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TheScientificWorldJOURNAL
Volume 7, Pages 222-230
http://dx.doi.org/10.1100/tsw.2007.22
Short Communication

Pre-Exposure to Ozone Predisposes Oak Leaves to Attacks by Diplodia corticola and Biscogniauxia mediterranea

1IPP-CNR, Via Madonna del Piano 10, I-50019 Sesto Fiorentino, Firenze, Italy
2Dip. Protezione Piante, Univ. Tuscia, Via de Lellis, I-01100, Viterbo, Italy
3Dip. Protezione Piante, Univ. Sassari, Via de Nicola, I-07100, Sassari, Italy

Received 27 September 2006; Revised 15 December 2006; Accepted 18 December 2006

Academic Editor: Andrzej Bytnerowicz

Copyright © 2007 Elena Paoletti et al.

Abstract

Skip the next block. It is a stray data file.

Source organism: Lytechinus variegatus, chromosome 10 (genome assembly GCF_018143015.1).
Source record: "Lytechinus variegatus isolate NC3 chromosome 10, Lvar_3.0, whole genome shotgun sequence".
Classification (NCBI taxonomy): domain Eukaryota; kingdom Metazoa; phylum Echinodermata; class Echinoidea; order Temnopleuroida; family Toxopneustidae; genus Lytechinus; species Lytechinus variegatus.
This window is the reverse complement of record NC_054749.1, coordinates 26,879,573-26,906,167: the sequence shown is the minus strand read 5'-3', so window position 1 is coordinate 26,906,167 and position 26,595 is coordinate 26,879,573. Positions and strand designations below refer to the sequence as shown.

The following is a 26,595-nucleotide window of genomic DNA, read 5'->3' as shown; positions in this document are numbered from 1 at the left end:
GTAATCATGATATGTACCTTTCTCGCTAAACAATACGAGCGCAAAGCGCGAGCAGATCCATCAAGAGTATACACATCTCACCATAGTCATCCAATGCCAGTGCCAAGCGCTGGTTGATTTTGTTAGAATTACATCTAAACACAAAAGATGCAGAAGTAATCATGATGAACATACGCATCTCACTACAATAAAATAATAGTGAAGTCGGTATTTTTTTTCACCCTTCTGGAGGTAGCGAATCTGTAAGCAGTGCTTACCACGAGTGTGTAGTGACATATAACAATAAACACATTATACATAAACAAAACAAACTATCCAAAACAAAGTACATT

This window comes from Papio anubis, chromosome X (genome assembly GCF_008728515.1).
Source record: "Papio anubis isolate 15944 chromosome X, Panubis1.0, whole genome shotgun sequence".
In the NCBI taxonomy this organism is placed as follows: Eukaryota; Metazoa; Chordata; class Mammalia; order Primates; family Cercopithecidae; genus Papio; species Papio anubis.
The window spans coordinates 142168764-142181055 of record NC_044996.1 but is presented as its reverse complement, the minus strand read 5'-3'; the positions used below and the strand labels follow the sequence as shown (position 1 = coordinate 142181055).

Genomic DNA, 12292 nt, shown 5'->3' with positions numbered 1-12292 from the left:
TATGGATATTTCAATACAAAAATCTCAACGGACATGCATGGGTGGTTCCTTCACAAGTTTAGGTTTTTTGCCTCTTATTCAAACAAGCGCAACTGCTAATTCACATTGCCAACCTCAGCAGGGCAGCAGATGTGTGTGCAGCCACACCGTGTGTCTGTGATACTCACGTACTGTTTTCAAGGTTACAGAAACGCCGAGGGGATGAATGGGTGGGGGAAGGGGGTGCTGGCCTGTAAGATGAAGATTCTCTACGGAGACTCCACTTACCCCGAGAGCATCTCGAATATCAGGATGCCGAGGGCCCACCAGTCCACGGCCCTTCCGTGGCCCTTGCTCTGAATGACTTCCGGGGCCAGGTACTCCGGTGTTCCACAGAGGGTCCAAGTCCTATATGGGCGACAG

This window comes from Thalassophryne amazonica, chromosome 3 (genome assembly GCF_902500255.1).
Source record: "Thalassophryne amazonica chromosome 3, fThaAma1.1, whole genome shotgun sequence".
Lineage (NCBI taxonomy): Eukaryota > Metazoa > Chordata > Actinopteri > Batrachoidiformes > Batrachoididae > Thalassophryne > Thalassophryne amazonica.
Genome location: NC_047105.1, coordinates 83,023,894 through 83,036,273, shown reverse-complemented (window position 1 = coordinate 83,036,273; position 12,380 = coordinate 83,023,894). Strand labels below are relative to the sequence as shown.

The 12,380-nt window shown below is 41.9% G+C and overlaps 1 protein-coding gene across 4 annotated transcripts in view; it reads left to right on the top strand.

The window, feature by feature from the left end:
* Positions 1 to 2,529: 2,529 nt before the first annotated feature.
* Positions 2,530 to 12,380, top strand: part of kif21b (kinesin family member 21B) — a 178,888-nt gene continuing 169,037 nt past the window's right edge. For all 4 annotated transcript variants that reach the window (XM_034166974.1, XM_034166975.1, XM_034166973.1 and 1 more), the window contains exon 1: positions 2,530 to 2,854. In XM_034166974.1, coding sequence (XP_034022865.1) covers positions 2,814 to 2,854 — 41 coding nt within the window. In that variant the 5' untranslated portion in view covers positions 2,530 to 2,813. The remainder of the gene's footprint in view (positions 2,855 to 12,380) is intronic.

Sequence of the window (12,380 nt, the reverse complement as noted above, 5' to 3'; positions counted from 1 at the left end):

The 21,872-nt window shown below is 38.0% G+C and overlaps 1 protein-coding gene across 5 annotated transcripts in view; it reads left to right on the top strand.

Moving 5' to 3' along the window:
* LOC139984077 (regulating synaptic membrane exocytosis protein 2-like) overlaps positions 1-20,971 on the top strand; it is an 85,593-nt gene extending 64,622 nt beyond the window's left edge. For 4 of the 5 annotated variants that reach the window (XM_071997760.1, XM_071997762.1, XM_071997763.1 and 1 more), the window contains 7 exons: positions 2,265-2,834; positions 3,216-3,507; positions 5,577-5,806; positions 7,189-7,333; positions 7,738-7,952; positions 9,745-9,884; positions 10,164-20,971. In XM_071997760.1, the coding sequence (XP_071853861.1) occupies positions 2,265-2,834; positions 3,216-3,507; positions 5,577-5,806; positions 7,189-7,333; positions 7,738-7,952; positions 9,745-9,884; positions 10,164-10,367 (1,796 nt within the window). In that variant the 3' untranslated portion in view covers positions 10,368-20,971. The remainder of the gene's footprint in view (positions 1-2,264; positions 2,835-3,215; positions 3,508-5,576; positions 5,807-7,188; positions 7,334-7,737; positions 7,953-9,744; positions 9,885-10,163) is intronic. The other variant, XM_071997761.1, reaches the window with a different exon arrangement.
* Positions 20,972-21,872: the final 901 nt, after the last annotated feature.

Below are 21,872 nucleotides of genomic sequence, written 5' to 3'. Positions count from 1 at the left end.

One-year-old cork oak (Quercus suber) and turkey oak (Q. cerris) seedlings were exposed to ozone (110 ppb, 5 h day˗1, for 30 days) and were inoculated with Diplodia corticola and Biscogniauxia mediterranea, respectively, by spraying a suspension of spores on the leaves. Both fungi are endophytic and may act as weak parasites, contributing to oak decline. Ozone exposure stimulated leaf attacks after inoculation, although the physiological, visible, and structural responses of both oaks to O3 exposure were weak. In fact, steady-state gas exchange, leaf waxes, and wettability were not significantly affected by O3. In Q. cerris, O3 altered the structure of stomata, as observed by scanning microscopy, and reduced the leaf relative water content. No hyphal entry through stomata or growth towards stomata was, however, observed. Inoculations were performed in a humid chamber at low light; stomata were likely to be closed. When Q. cerris was inoculated in natural conditions, i.e., in a forest infected by B. mediterranea, seedlings pre-exposed to the enhanced O3 regime had a higher number of B. mediterranea isolates than the controls. This suggests that pre-exposure to O3 predisposed Q. cerris leaves to attacks by B. mediterranea independent of stomata. The hyphae of both fungi were able to enter the leaf through the cuticle, either by gradual in-growth into the cuticle or erosion of a hollow in the cuticle at the point of contact. The primary cause of increased leaf injury in O3-exposed seedlings appeared to be higher germination of spores than on control leaves.